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PERSONAL BEST

Carpenter's Labor of Love Is Child's Play

September 18, 1997|DIANE WEDNER | SPECIAL TO THE TIMES

Put a hammer or paintbrush in Brian Venter's hands and he gets fired up. Add a community project into the mix and the job is as good as done.

That's why it didn't take any coaxing this summer to get Venter, 51, to pitch in at Haven Hills when the crisis shelter put out an SOS for repair work on the facility's collapsing play structure. It was all in a day's work for Venter. Well, three days, but who's counting?

Venter, a Chatsworth cabinetmaker, was spurred to action when he saw that the unsafe jungle gym was preventing the children, who reside at Haven Hills to escape domestic violence, from enjoying an afternoon's romp outdoors.

"My life hasn't always been easy, so I understand people who suffer hardships," Venter said. "I have always felt that by giving, one feels better. This has always been a part of my life."

Venter's lifelong passion for his craft unfolded in his native South Africa, where he became a cabinetmaker after completing a five-year apprenticeship as a carpenter.

Unclear about his future in a country that was undergoing rapid change, he immigrated to the United States 11 years ago after a Southern California vacation.

After a bumpy start in which he worked on a construction crew for three years, he took the plunge and opened his own cabinetry business, working out of his garage until he could afford to rent workshop space in Chatsworth.

"I like the creative aspect of carpentry," Venter said. "I love the challenge of a new project. Life is too easy without a creative challenge."

The urge to fulfill his creative needs as well as pitch in with community projects propelled Venter to the Woodland Hills Rotary Club, a service organization that offers hands-on assistance to individuals and groups in need.

At a July concert in Warner Park, as Venter served hot dogs at the Rotary food concession, a fellow club member told him about the sorry state of the Haven Hills play structure, which had been cordoned off due to rotting wood. Venter was immediately interested in lending a hand.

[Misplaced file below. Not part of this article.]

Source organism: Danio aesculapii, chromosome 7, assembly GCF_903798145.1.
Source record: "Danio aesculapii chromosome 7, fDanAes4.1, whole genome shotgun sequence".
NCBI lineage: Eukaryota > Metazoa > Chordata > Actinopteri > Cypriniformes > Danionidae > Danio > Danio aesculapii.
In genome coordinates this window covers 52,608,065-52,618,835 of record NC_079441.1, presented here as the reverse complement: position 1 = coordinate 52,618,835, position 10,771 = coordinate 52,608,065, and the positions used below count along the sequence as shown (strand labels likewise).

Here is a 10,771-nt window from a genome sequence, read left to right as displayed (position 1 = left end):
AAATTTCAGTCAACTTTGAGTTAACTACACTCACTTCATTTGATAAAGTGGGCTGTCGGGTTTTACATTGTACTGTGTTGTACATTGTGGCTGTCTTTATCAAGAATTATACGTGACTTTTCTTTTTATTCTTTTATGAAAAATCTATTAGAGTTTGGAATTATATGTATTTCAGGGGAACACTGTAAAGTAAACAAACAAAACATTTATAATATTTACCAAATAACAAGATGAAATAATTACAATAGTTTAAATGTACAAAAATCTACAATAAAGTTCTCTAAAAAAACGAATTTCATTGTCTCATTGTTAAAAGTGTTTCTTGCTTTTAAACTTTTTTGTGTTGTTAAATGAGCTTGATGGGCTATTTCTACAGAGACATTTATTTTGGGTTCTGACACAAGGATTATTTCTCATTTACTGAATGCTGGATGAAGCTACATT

Helping out at Haven Hills, one of his first projects for the Rotary Club, gave Venter as big a morale boost as the children who watched him put the finishing touches on the play structure each evening after he left his shop.

"The kids surrounded me while we worked. When we were finished, they were all smiles. The mothers were relieved too," Venter said.

"I was happy the kids could play together again and laugh and take off some of the stress."

"Brian is a hands-on guy," said Jim Howard, former Rotary Club president. "He's not a 'knife-and-forker'--someone who joins a club just to eat the meals. He was a new member and managed to lead his first project and take care of it quickly. He got the job done."

Although Venter claims he came late to volunteer work, he says he is committed to giving his time and talents where they're needed.

"I've been able to achieve goals I could only dream of before I came to this country," Venter said. "I've seen how hard it is for people in poorer countries. If I can help out here, I will."

Betty Fisher, executive director of Haven Hills, is grateful.

"Brian did a great job. His effort made a difference for the kids."

*

Personal Best is a weekly profile of an ordinary person who does extraordinary things. Please send suggestions on prospective candidates to Personal Best, Los Angeles Times, 20000 Prairie St., Chatsworth 91311. Or fax them to (818) 772-3338. Or e-mail them to valley@latimes.com

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